essays will inspire today's scholars to dig even more deeply into
the southern legal heritage, in much the same way that David
Bodenhamer and James Ely's seminal 1984 work, "Ambivalent Legacy,"
inspired an earlier generation to take up the study of southern
It is hard to make a desert in a place that receives sixty inches of rain each year. But after decades of copper mining, all that remained of the old hardwood forests in the Ducktown Mining District of the Southern Appalachian Mountains was a fifty-square mile barren expanse of heavily gullied red hills--a landscape created by sulfur dioxide smoke from copper smelting and destructive logging practices. In Ducktown Smoke , Duncan Maysilles examines this environmental disaster, one of the worst the South has experienced, and its impact on environmental law and Appalachian conservation. Beginning in 1896, the widening destruction wrought in Tennessee, Georgia, and North Carolina by Ducktown copper mining spawned hundreds of private lawsuits, culminating in Georgia v. Tennessee Copper Co. , the U.S. Supreme Court's first air pollution case. In its 1907 decision, the Court recognized for the first time the sovereign right of individual states to protect their natural resources from transborder pollution, a foundational opinion in the formation of American environmental law. Maysilles reveals how the Supreme Court case brought together the disparate forces of agrarian populism, industrial logging, and the forest conservation movement to set a legal precedent that remains relevant in environmental law today. |Maysilles examines one of the South's worst environmental disasters caused by the Ducktown Mining District in the Southern Appalachians, and its impact on environmental law and Appalachian conservation.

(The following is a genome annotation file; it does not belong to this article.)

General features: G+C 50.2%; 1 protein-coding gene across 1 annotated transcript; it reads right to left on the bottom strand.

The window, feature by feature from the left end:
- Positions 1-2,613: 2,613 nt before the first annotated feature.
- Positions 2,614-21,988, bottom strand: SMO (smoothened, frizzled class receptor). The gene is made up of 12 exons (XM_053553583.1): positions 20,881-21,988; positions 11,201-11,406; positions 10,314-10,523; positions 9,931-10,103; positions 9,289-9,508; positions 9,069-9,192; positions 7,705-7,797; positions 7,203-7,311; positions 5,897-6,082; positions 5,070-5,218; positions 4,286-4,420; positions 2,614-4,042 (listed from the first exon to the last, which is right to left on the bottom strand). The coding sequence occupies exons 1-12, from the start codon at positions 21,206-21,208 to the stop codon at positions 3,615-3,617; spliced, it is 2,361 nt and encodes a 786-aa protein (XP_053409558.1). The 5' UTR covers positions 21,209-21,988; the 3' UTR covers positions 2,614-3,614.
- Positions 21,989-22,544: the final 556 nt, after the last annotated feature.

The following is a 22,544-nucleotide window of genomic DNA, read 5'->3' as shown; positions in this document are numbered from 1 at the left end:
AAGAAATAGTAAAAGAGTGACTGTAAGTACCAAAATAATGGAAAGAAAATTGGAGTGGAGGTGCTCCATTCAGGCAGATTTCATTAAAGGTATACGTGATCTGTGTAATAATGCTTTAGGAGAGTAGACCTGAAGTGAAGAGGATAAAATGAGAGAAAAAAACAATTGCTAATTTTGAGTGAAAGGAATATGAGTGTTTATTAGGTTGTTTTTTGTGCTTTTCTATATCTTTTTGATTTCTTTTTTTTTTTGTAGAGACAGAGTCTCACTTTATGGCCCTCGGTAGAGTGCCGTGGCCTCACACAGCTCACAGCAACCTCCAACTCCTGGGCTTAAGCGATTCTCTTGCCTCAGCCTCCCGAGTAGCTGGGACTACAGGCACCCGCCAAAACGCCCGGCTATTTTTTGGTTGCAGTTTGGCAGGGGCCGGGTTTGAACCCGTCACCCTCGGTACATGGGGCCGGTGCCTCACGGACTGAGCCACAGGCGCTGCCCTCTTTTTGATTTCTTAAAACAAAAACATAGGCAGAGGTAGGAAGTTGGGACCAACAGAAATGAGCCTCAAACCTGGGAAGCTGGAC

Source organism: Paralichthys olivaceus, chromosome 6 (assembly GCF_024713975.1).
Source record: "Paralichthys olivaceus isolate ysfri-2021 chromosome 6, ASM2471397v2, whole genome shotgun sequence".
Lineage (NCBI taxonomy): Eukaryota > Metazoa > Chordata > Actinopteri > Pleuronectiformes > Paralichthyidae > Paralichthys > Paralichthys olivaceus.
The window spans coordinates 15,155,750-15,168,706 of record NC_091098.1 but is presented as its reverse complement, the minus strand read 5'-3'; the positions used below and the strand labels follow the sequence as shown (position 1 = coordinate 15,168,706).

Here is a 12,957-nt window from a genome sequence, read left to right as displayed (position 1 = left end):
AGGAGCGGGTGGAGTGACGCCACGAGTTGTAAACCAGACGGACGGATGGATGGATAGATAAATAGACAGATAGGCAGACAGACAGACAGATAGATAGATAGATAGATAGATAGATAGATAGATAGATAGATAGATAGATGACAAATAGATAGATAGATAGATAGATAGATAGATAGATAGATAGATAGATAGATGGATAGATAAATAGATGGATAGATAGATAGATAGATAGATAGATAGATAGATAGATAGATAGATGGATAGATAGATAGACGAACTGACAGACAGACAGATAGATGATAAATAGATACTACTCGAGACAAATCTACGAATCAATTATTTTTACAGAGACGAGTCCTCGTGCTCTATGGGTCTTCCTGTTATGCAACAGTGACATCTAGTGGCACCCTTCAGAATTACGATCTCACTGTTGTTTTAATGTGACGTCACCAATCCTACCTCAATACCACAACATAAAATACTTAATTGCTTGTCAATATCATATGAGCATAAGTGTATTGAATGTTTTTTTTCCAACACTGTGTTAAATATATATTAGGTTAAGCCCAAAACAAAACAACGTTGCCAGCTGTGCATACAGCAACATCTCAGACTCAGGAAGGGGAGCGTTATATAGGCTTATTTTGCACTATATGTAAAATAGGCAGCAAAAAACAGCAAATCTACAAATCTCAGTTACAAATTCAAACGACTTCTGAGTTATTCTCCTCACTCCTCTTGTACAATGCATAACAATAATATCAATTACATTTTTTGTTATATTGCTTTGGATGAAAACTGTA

'No freeman is to be taken or imprisoned, or dispossessed ... except through the lawful judgment of his peers or through the law of the land.' 'To no one shall we sell, to no one shall we deny or delay right or justice.' Magna Carta (or 'Great Charter' of English Liberties) is one of the most important documents in legal history. Originating as a peace treaty agreed between King John and a group of powerful barons at Runnymede near Windsor on 15 June 1215, it enshrined in law the concept of individual liberty and defined the role of the monarch towards the people. The charter was successively revised and reissued throughout the thirteenth century by England's monarchs, and the ideas expressed in it had a profound influence, as seen in the United States Constitution and Bill of Rights. The Latin text of one version of this landmark document (the 1217 issue of Henry III) is transcribed here in full, together with a modern translation and an introduction which traces the background to the making of the charter and its subsequent revisions through the centuries. It also explains how this text has become an enduring symbol of freedom in Britain and throughout the world.